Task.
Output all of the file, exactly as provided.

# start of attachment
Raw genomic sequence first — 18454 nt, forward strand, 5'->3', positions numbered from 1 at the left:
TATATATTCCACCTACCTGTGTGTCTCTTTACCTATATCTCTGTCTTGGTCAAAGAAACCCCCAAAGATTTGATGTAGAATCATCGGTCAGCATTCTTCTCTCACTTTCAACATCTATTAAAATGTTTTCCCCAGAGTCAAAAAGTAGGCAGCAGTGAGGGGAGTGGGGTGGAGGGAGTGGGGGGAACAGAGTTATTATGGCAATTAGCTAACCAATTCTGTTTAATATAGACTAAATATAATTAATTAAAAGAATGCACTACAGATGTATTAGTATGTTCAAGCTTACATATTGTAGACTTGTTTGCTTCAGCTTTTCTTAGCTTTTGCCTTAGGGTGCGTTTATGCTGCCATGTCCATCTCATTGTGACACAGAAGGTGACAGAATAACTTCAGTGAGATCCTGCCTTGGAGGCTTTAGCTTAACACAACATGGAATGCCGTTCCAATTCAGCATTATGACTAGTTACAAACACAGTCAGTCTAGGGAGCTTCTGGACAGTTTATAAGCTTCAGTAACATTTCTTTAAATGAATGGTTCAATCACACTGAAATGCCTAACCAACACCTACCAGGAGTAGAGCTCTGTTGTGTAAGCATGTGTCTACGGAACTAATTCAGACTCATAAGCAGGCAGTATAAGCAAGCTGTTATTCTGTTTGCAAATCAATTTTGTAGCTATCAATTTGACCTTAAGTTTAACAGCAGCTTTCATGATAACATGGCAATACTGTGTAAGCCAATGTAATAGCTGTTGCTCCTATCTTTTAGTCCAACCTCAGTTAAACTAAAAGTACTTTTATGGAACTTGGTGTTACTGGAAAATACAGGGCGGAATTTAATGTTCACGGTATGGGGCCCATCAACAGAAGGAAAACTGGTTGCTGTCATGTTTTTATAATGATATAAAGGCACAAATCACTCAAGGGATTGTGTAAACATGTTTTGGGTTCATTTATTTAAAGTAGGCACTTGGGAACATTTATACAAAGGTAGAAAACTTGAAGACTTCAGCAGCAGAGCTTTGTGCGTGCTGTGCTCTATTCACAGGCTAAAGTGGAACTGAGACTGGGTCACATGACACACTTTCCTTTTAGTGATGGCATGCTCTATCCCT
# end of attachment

Raw genomic sequence first — 18454 nt, forward strand, 5'->3', positions numbered from 1 at the left:
TATATATTCCACCTACCTGTGTGTCTCTTTACCTATATCTCTGTCTTGGTCAAAGAAACCCCCAAAGATTTGATGTAGAATCATCGGTCAGCATTCTTCTCTCACTTTCAACATCTATTAAAATGTTTTCCCCAGAGTCAAAAAGTAGGCAGCAGTGAGGGGAGTGGGGTGGAGGGAGTGGGGGGAACAGAGTTATTATGGCAATTAGCTAACCAATTCTGTTTAATATAGACTAAATATAATTAATTAAAAGAATGCACTACAGATGTATTAGTATGTTCAAGCTTACATATTGTAGACTTGTTTGCTTCAGCTTTTCTTAGCTTTTGCCTTAGGGTGCGTTTATGCTGCCATGTCCATCTCATTGTGACACAGAAGGTGACAGAATAACTTCAGTGAGATCCTGCCTTGGAGGCTTTAGCTTAACACAACATGGAATGCCGTTCCAATTCAGCATTATGACTAGTTACAAACACAGTCAGTCTAGGGAGCTTCTGGACAGTTTATAAGCTTCAGTAACATTTCTTTAAATGAATGGTTCAATCACACTGAAATGCCTAACCAACACCTACCAGGAGTAGAGCTCTGTTGTGTAAGCATGTGTCTACGGAACTAATTCAGACTCATAAGCAGGCAGTATAAGCAAGCTGTTATTCTGTTTGCAAATCAATTTTGTAGCTATCAATTTGACCTTAAGTTTAACAGCAGCTTTCATGATAACATGGCAATACTGTGTAAGCCAATGTAATAGCTGTTGCTCCTATCTTTTAGTCCAACCTCAGTTAAACTAAAAGTACTTTTATGGAACTTGGTGTTACTGGAAAATACAGGGCGGAATTTAATGTTCACGGTATGGGGCCCATCAACAGAAGGAAAACTGGTTGCTGTCATGTTTTTATAATGATATAAAGGCACAAATCACTCAAGGGATTGTGTAAACATGTTTTGGGTTCATTTATTTAAAGTAGGCACTTGGGAACATTTATACAAAGGTAGAAAACTTGAAGACTTCAGCAGCAGAGCTTTGTGCGTGCTGTGCTCTATTCACAGGCTAAAGTGGAACTGAGACTGGGTCACATGACACACTTTCCTTTTAGTGATGGCATGCTCTATCCCT